Remote management should preserve the importance of small talk. One of the concerns many managers have when transitioning to remote work is the collapse of company culture. Something as simple as small talk can help coworkers remain personal from afar.
Isolation and lonelin/ess are real consequences of improperly managed remote work. During challenging times, such as the coronavirus, more people are isolated in their homes and seeking ways to connect with friends and family online.
The workday can also act as a safe space for sharing concerns or updates about day-to-day life to quell feelings of isolation and create a workplace community.
Remote management best practices should involve encouraging employees to spend a few minutes catching up. Managers can lead by example and start a formal meeting with a few casual questions to prompt others to share.
3. Use Reliable Technology and Tools to Enable Remote Management
There is a wide selection of online technology and tools that make working remotely easier than ever before. Managers should investigate the best platforms for their company and company size to determine which technology will fit their team.
A piece of technology should either fit into existing workflows or enable more streamlined and efficient workflows. The following tools are excellent in enabling remote management:
Video Conferencing Platforms
Project Management Systems
4. Focus on Goals, Not Activity
Remote management means not only managing people but managing the tasks that people are responsible for. Although managers should not turn to micro-managing to cope with a remote work situation, they should track the progress of each team member’s goals.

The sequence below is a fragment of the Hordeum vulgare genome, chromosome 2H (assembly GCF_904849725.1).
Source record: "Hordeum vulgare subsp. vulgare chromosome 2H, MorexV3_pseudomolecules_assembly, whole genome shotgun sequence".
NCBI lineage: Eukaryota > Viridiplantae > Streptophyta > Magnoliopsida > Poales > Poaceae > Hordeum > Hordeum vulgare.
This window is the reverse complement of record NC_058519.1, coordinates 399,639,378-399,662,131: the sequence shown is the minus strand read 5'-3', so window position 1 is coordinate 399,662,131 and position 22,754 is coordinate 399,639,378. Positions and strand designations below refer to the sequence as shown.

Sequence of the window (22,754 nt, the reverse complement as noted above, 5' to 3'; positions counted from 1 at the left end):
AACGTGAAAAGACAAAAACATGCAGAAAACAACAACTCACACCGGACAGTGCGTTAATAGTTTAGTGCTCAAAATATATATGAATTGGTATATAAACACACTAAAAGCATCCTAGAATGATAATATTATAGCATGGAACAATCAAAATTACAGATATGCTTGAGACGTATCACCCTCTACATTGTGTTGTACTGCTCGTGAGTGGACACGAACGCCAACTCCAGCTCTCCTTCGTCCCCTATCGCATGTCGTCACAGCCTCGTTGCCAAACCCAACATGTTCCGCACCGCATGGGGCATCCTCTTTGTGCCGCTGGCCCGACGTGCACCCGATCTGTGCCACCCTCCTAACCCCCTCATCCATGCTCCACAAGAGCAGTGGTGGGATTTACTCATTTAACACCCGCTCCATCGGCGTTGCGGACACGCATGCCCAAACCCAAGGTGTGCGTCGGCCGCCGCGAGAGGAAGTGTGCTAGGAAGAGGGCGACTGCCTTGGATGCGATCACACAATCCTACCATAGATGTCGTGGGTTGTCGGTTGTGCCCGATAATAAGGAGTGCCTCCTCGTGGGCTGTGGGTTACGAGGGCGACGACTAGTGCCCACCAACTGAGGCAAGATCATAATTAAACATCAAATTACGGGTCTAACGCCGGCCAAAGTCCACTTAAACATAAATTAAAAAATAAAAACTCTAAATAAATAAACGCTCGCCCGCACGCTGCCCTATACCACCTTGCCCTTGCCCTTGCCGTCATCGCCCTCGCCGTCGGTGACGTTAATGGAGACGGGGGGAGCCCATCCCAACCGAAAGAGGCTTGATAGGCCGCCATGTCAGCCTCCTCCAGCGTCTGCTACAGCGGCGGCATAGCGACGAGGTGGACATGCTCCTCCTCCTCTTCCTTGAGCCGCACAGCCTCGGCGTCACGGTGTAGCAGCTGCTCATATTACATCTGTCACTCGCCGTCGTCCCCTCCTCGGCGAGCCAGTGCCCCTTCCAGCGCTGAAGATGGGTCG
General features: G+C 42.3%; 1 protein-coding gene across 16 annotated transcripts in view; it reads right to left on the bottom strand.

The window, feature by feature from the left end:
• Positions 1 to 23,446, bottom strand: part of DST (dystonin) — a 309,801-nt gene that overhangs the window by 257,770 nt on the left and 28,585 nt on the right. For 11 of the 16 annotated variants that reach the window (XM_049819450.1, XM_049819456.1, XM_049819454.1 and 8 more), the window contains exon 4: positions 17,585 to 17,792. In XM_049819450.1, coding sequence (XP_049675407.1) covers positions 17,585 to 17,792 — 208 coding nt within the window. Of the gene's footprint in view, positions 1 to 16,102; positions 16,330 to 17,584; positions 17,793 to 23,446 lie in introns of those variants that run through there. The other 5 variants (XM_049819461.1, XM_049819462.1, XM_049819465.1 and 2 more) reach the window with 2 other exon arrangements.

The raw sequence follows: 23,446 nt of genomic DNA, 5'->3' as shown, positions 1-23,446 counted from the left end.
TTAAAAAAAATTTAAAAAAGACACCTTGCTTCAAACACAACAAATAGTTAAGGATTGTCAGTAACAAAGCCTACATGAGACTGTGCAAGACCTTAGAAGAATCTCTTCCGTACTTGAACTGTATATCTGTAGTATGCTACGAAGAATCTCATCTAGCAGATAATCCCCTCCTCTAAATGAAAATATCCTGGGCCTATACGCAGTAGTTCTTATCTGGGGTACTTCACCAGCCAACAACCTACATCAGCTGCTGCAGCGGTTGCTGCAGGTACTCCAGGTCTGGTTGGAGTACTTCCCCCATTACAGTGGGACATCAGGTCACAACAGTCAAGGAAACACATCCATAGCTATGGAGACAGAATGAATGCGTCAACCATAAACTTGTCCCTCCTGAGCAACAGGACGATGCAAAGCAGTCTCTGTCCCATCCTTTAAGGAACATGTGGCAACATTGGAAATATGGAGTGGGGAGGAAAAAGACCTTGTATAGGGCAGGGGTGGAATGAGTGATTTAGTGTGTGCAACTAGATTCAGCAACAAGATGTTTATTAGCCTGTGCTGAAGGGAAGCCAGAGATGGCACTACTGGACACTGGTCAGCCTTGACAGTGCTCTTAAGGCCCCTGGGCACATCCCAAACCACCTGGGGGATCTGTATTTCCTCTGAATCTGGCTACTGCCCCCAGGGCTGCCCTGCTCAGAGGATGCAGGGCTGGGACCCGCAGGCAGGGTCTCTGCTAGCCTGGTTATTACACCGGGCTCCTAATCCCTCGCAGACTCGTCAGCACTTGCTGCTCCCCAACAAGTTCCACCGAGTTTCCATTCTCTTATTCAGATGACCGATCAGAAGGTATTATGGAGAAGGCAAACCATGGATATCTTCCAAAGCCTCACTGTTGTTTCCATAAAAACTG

The truth is, some individuals are more productive than others while working from home. One employee may complete a task in half the time of another.
The employee that takes longer to accomplish their task should not be penalized as long as they’re continuing to hit their targets and accomplish goals.
There are three ways leaders in remote management positions can accomplish this:
1. Create company objectives: Company objectives should create a clear roadmap of where the company should be in 3-5 years’ time. Employees’ goals should ladder up to these larger objectives so their roles are infused with a greater sense of purpose. Maintain full transparency around the company’s vision. This will not only inspire the team but motivate team members to contribute to the future success of the organization.
2. Prioritize goals: It’s not uncommon that an employee dedicates too much time and effort to the wrong priority. Clearly outline priorities to the team on a weekly basis so your employees know which tasks should be completed first or given the most effort and attention. Time and resources are valuable and should be distributed in a way that makes sense for the larger company objectives.
3. Promote accountability: Remote management leaders can promote accountability by tracking the progress of goals. Each employee or team is responsible for a set of goals. Managers should regularly check in on the progress and results of each goal to ensure things are moving on pace.